ZecSec: Zcash Ecosystem Security

Mitigating 51% Attack Risk on the Zcash Network

Recently, Coinbase observed that a mining pool called ViaBTC currently controls over 50% of Zcash’s hashrate, putting the network at risk of a “51% attack”.


  • So far, no 51% attack has been observed on the Zcash network.
  • If you’re a ZEC miner using the ViaBTC pool, switching to a different pool will help prevent a possible 51% attack, protecting the value of your mining rewards.
  • If you’re a Zcash user and want to protect yourself from any future 51% attack, wait for more than 100 confirmations.
  • Zcash nodes will halt if they see a rollback of 100 blocks or more, giving developers time to investigate and respond to any 51% attack that attempts to roll back that many blocks.
  • Electric Coin Company is working on transitioning Zcash from proof of work to proof of stake, which should help decentralize the network’s consensus, lessening the risk of 51% attacks in the future.

What is a 51% attack?

In a proof-of-work blockchain like Zcash, the network reaches a consensus on the inclusion and ordering of transactions through a process of mining “blocks”.

Miners assemble outstanding transactions into a block and then compete to be the first to solve a crypto-puzzle related to their proposed block. The first miner to find a solution gets rewarded for their efforts: their block becomes the next block in the block chain, and they receive a portion of the new funds created by their block. Miners solve these puzzles by brute-force guessing, and the rate at which they can try guesses is known as the “hashrate.”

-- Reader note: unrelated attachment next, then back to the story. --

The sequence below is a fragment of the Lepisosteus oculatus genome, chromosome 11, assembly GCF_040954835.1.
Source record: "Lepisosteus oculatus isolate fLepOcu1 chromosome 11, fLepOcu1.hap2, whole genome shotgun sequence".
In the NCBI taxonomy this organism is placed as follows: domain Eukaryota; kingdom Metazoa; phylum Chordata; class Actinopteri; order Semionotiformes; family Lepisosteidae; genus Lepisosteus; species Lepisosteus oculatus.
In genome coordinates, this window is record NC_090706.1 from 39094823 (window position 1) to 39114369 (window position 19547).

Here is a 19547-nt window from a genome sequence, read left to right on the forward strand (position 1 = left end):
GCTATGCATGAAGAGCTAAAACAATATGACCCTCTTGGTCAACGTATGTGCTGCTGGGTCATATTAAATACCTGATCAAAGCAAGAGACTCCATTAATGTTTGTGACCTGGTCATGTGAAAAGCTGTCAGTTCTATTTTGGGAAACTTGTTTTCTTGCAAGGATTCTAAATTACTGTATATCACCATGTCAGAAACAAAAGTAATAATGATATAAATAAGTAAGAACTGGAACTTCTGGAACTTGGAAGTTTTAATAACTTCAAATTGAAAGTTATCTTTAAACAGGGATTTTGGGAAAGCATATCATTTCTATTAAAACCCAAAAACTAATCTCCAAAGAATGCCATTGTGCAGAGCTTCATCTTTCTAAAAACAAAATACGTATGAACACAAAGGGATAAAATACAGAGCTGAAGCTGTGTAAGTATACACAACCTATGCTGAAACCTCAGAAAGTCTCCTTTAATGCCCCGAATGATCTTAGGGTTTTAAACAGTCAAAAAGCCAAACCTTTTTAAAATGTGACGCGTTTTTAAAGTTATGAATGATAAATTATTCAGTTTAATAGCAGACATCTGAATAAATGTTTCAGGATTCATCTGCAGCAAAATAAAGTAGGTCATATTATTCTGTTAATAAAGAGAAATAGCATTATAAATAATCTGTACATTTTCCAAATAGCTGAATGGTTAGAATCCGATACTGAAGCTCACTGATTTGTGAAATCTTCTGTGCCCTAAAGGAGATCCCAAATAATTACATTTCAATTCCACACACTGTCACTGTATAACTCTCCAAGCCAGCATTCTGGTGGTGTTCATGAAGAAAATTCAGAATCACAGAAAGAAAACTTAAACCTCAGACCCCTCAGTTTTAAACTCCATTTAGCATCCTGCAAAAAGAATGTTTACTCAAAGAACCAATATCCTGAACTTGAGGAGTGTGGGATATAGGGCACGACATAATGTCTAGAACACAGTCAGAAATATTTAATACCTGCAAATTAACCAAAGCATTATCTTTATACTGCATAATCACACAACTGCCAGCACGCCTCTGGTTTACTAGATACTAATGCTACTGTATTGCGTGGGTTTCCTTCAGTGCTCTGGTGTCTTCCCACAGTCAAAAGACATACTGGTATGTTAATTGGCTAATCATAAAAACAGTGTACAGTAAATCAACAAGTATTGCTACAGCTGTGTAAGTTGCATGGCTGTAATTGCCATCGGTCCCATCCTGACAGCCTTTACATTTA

As miners carry out this process, there can be competing “branches” of the block chain. For example, if two miners find a solution around the same time, it’s ambiguous which of their blocks is the actual next block. When this happens, other miners decide which branch to continue mining on, usually choosing the first branch they receive so that they can continue mining as quickly as possible.

Nodes of the network decide which branch of the chain to follow by adding up the total amount of work it took to solve all of the crypto-puzzles along the branch. Eventually, any ambiguity about which branch to follow gets resolved when one branch clearly has the most work applied to it.

This makes it hard to reverse transactions that have been mined to a sufficient depth. For example, suppose a transaction has been mined into a block, and 10 more blocks have been mined after that one. For an attacker to roll back the transaction, they would have to out-compete all of the other miners, producing an alternative chain, which doesn’t include the transaction they want to roll back, and that has more total work applied to it than was required to produce the 10 blocks on the original chain. So, as long as no one controls a majority of the network’s hashrate, transactions cannot be rolled back.

When a single miner or colluding group of miners controls more than 50% of the hashrate, they have the power to roll back transactions. This is because they can out-compete all of the other miners and produce an alternate chain that has more total work.

Rolling back transactions could be used for theft. For example, the attacker could make a transaction that sends tokens to an exchange, sell those tokens for cash, and then roll back the transaction so that the exchange does not receive the tokens. The attacker leaves with both their original tokens and the cash they “sold” them for.

As Coinbase pointed out, ViaBTC, controlling more than 50% of Zcash’s hashrate, is in a position where they could carry out such an attack.

What defenses does Zcash have against 51% attacks?